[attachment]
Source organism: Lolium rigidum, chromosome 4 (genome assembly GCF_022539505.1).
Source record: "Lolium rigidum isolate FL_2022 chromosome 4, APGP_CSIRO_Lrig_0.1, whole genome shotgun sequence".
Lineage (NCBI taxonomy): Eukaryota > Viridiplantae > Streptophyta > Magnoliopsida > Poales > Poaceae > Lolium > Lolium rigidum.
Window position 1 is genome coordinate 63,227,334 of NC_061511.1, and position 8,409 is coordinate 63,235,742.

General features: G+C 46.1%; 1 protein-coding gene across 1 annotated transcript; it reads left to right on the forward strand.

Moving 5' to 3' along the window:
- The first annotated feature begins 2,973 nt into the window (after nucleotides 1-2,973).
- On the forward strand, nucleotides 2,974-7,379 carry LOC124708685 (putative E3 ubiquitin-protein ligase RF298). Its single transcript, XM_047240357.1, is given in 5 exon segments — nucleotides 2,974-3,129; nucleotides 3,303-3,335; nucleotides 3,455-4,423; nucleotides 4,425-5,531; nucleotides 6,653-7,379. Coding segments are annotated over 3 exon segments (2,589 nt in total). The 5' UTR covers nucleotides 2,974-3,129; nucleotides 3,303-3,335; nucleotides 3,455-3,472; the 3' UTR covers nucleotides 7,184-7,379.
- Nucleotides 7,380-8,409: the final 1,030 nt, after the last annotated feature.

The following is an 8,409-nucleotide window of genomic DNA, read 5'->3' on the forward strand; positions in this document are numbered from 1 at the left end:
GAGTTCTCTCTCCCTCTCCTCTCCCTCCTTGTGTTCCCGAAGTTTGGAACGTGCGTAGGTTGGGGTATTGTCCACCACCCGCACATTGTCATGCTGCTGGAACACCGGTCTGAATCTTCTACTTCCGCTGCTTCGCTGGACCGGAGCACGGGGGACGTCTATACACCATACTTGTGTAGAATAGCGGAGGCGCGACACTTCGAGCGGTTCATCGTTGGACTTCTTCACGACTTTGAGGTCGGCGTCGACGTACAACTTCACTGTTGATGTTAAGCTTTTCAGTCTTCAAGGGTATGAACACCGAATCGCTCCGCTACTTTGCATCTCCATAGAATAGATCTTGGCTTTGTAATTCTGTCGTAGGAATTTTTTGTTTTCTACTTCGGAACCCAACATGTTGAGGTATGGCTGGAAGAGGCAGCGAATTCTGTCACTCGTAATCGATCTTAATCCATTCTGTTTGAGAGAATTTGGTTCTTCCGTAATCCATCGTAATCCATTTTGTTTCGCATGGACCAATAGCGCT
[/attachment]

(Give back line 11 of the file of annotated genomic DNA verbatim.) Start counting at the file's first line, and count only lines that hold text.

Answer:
GAGTTCTCTCTCCCTCTCCTCTCCCTCCTTGTGTTCCCGAAGTTTGGAACGTGCGTAGGTTGGGGTATTGTCCACCACCCGCACATTGTCATGCTGCTGGAACACCGGTCTGAATCTTCTACTTCCGCTGCTTCGCTGGACCGGAGCACGGGGGACGTCTATACACCATACTTGTGTAGAATAGCGGAGGCGCGACACTTCGAGCGGTTCATCGTTGGACTTCTTCACGACTTTGAGGTCGGCGTCGACGTACAACTTCACTGTTGATGTTAAGCTTTTCAGTCTTCAAGGGTATGAACACCGAATCGCTCCGCTACTTTGCATCTCCATAGAATAGATCTTGGCTTTGTAATTCTGTCGTAGGAATTTTTTGTTTTCTACTTCGGAACCCAACATGTTGAGGTATGGCTGGAAGAGGCAGCGAATTCTGTCACTCGTAATCGATCTTAATCCATTCTGTTTGAGAGAATTTGGTTCTTCCGTAATCCATCGTAATCCATTTTGTTTCGCATGGACCAATAGCGCT